For private equity funds, along with their managers, sponsors, investors, and portfolio companies paying or receiving transaction-based fees, the recent announcement by the Securities and Exchange Commission (SEC) of a settled enforcement action should be a reminder of the necessity to comply with applicable broker-dealer registration and compliance rules.

The charges included receipt by the fund adviser of transaction-based compensation in exchange for brokerage services it provided with respect to the acquisition and disposition of the fund's portfolio companies. The fund manager was registered with the SEC as an investment adviser, but was not registered as a broker. As part of the SEC's order, over $3.1 million was ordered paid in disgorgement, penalties and interest.

While there were several other charges that undoubtedly brought additional scrutiny to the unregistered broker issues, provision of these types of "brokerage" services by private fund managers and affiliates who are not registered as brokers may not be rare. The unregistered broker services performed in exchange for transaction-based compensation noted in this case included 1) soliciting deals; 2) identifying buyers or sellers; 3) negotiating transactions; 4) structuring transactions; 5) arranging financing; and 6) executing the transactions.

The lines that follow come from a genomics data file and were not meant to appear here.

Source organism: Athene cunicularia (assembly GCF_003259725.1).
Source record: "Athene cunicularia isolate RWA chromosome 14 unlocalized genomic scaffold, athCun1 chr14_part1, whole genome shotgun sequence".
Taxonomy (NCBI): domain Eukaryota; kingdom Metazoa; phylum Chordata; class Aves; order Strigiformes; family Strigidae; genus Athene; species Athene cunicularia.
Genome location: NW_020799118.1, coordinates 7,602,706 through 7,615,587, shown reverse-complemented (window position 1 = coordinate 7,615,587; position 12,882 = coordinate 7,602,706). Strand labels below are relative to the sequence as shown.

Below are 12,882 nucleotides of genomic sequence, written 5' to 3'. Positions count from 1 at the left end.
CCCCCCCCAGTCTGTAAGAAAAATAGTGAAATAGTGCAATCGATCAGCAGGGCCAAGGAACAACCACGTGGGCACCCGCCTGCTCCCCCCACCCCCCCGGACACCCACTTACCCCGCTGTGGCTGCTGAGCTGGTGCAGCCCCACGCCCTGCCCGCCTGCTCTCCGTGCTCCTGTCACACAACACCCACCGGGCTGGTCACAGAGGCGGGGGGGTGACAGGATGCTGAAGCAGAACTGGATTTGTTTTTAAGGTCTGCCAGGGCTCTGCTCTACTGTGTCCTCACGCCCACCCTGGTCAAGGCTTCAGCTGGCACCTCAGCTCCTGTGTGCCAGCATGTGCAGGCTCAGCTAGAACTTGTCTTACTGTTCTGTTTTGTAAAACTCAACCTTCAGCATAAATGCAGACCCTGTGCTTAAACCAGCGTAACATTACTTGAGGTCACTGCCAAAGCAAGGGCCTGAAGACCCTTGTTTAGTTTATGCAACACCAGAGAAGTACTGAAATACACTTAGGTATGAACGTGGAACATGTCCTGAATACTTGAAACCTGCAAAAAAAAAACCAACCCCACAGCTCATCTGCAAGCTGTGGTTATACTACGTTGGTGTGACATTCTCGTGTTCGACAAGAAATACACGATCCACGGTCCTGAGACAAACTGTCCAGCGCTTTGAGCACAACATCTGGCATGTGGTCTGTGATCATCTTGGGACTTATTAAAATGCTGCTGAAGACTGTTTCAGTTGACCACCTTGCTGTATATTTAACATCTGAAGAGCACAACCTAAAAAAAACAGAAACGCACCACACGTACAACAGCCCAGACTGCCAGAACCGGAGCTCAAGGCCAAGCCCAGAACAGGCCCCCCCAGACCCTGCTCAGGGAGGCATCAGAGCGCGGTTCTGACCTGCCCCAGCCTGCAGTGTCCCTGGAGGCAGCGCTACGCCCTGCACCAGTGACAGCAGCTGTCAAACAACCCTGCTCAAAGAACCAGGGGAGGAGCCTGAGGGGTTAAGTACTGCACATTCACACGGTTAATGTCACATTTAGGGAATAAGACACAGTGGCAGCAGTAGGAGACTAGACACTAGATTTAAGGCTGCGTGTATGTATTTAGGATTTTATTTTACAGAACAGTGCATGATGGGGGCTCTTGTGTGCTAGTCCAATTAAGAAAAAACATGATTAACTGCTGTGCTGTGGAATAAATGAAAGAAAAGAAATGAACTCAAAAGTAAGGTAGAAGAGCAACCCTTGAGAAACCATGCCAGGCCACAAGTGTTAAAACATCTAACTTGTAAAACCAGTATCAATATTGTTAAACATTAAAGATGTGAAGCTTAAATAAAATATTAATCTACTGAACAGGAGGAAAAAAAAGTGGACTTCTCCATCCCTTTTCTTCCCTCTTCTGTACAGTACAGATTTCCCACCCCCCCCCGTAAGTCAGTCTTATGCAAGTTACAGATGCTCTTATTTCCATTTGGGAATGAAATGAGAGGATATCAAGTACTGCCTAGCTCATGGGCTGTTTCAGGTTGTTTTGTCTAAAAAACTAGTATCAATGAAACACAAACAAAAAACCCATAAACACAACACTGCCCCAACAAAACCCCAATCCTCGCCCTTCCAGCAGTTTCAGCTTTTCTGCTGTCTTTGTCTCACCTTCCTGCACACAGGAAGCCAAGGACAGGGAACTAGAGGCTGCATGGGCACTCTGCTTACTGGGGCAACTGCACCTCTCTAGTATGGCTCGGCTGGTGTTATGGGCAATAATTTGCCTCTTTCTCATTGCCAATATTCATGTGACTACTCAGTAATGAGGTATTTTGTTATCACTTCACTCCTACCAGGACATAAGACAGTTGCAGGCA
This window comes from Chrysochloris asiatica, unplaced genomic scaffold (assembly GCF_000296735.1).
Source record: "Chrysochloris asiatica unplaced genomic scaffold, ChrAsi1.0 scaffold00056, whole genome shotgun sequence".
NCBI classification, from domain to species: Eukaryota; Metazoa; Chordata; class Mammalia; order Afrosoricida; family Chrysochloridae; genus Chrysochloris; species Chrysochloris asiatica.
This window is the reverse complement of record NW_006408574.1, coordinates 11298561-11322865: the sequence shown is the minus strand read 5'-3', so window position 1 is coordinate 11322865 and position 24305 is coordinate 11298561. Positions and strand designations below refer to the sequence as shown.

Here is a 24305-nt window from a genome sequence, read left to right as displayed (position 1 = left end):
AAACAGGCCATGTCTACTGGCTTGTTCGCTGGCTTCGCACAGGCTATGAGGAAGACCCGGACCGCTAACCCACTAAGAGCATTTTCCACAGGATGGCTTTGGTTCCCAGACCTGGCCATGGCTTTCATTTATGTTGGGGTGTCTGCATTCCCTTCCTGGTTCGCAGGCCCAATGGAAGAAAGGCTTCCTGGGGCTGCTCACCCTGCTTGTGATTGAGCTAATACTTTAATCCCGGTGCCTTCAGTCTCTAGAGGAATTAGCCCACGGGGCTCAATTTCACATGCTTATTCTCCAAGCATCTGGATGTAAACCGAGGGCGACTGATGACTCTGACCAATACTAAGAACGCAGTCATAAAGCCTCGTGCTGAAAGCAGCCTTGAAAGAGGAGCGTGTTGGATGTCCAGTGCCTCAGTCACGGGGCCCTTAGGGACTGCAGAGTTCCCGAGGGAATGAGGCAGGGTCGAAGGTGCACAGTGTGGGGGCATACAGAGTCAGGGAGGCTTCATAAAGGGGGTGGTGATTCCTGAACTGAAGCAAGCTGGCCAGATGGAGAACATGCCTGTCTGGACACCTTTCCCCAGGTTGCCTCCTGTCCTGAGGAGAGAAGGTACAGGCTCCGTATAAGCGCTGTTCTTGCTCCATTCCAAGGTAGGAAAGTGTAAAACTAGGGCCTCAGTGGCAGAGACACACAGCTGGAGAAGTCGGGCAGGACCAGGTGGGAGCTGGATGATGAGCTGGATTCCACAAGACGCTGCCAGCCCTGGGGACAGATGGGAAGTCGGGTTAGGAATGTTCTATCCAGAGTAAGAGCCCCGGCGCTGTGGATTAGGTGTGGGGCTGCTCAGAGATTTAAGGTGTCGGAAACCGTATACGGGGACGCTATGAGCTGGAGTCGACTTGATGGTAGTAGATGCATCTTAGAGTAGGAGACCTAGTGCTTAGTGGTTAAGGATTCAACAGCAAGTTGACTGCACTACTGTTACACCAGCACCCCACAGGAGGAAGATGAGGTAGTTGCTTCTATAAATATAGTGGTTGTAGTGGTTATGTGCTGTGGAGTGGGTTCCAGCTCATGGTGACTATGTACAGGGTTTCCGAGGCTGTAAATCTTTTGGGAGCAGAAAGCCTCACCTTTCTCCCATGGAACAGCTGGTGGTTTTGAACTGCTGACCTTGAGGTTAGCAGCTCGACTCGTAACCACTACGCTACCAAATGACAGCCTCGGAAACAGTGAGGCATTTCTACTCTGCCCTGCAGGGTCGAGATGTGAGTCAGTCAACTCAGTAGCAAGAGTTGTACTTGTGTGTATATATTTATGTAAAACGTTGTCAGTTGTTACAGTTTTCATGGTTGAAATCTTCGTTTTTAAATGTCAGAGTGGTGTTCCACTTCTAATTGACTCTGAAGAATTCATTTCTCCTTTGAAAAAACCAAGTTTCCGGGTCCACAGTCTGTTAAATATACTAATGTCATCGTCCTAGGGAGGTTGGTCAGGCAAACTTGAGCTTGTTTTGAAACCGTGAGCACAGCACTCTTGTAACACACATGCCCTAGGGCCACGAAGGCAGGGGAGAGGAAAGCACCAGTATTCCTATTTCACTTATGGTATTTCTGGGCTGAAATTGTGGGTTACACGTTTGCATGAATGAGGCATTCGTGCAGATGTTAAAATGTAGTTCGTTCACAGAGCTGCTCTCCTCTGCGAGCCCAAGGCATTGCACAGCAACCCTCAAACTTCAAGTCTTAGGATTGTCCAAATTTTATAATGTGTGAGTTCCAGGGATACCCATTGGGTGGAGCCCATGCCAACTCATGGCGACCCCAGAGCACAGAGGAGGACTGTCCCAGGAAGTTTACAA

For a few years now, the SEC and the Financial Industry Regulatory Authority (FINRA) have been warning of enhanced regulatory scrutiny coming to this area. It has apparently arrived.

A link to the SEC order, published June 1, 2016 (sanctioning Blackstreet Capital Management, LLC and its managing member), can be found here.